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Sir William Logan: first director of the Geological Survey of Canada

  The following article on Logan, very slightly modified (made more dull!), was extracted from Gordon Winder's web page at:
                                               (Other links)

    WILLIAM EDMOND LOGAN (1798 - 1875)   click to see a photograph of Logan

      Logan was founder and first director of the Geological Survey of Canada, from 1842 - 1869 - hey!! That's before Confederation.  He walked, paced, counted his steps for a zillion miles through thick Canadian bush with swarms of biting flies long before anyone thought of bug spray -- rain or shine, even snow yet -- mapping the geology, and making maps as he travelled - or those that existed he corrected - wore out dozens of field boots which lined the survey office walls in Montreal The first summary volume of  Canada's geology was published in 1863 - copy in university libraries - and a map in 1865, with a  larger version in 1869, which Logan probably hand coloured each copy himself.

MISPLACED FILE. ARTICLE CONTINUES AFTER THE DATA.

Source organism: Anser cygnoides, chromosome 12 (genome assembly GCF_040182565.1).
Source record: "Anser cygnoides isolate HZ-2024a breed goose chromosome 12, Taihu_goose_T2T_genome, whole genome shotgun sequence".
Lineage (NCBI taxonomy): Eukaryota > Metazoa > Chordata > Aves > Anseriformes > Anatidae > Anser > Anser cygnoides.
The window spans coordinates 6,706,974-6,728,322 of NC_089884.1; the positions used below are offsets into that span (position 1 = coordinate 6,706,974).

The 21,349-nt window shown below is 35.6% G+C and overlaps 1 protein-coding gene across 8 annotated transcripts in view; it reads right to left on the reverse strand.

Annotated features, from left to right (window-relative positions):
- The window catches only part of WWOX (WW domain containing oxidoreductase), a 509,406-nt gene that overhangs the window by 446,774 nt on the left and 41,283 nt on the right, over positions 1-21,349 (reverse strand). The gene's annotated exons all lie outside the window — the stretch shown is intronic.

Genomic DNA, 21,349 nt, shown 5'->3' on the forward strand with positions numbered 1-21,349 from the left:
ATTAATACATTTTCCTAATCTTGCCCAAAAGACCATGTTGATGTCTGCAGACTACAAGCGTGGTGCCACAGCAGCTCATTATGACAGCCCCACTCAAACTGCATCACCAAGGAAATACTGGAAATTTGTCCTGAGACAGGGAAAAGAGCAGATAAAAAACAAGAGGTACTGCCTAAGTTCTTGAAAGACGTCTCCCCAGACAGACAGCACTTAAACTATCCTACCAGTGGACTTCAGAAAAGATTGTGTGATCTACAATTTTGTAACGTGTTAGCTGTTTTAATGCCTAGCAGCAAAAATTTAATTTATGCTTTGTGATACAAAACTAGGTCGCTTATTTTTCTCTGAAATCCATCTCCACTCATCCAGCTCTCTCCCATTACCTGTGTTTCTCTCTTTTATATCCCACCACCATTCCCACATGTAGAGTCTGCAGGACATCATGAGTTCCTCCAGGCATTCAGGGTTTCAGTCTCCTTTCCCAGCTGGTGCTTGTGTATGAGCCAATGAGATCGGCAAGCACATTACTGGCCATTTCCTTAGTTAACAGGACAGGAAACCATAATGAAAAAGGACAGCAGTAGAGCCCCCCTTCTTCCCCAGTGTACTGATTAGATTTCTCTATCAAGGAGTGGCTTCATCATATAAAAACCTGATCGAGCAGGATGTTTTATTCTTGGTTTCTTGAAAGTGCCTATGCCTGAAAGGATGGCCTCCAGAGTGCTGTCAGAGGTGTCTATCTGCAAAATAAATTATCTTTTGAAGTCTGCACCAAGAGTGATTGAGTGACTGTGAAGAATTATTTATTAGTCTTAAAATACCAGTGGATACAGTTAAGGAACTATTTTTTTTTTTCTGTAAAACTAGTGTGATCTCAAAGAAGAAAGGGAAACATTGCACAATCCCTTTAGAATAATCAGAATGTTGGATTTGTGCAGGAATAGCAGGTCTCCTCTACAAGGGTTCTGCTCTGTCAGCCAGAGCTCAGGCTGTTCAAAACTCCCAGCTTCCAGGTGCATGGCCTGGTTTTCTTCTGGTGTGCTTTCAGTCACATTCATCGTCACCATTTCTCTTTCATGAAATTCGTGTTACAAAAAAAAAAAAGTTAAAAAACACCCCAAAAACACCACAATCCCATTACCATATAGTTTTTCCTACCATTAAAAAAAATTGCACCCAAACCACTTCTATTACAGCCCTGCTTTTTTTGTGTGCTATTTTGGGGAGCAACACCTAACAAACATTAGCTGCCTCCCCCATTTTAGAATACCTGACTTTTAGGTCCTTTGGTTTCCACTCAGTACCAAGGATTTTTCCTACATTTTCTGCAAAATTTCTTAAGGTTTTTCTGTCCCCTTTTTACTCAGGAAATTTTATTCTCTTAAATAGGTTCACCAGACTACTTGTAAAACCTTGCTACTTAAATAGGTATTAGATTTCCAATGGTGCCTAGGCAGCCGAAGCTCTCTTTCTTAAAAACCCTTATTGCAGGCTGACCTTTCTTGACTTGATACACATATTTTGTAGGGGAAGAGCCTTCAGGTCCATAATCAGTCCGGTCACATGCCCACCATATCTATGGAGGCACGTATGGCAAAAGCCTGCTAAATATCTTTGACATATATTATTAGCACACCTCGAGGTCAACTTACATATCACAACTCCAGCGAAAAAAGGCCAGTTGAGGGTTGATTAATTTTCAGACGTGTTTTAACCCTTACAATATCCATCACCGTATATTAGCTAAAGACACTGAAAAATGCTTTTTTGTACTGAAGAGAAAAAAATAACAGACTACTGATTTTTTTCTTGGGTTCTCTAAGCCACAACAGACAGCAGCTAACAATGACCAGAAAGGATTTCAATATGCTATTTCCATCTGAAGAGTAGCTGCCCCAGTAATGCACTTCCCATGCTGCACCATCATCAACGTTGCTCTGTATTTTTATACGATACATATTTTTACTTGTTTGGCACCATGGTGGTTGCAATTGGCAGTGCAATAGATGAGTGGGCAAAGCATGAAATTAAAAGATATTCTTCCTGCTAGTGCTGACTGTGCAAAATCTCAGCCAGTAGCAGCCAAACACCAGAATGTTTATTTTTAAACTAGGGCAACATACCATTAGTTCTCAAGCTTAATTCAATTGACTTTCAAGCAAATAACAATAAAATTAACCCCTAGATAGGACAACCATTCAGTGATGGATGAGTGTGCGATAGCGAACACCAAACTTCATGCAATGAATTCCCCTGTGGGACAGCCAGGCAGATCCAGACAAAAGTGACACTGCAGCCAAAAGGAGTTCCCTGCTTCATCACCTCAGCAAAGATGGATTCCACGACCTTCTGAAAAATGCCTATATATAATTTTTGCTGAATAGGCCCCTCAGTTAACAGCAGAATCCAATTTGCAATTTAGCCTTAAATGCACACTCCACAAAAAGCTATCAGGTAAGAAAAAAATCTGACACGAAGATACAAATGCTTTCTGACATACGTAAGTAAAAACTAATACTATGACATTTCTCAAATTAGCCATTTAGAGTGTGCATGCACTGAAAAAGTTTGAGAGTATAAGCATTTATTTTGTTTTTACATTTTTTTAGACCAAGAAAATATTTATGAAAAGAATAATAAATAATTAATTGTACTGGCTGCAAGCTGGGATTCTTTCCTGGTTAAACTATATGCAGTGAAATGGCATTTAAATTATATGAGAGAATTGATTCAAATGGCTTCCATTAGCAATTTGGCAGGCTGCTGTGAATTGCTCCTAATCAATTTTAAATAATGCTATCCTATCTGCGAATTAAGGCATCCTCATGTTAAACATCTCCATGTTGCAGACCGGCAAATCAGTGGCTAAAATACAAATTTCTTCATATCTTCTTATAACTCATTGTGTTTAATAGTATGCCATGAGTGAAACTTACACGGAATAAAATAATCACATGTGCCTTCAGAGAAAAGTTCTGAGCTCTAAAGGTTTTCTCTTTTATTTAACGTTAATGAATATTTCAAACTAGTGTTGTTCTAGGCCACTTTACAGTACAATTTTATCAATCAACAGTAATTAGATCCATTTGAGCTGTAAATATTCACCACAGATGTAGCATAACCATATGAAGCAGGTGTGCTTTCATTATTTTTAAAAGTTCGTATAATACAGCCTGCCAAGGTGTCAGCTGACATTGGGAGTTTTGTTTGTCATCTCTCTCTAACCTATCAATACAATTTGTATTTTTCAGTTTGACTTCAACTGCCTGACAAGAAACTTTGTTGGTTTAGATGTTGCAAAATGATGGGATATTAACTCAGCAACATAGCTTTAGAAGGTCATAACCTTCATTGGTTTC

When he was knighted in 1856, Montreal and Toronto held great soirees of celebration - he HAD to attend, and give a speech which he loathed. Montreal gave him a great magnificent 'Stanley cup sized' trophy, call the SILVER FOUNTAIN. (John Molson of Montreal was a good friend.) For 25 years Canada, USA,  and the UK have been scoured in an attempt to find the cup - not a trace. Even Canadian antique dealers, UK auctioneers, and Henry Birks were asked. Perhaps he just dropped it in the Atlantic on one of his many crossings. His numerous medals are on display in Logan Hall at GSC headquarters in Ottawa.!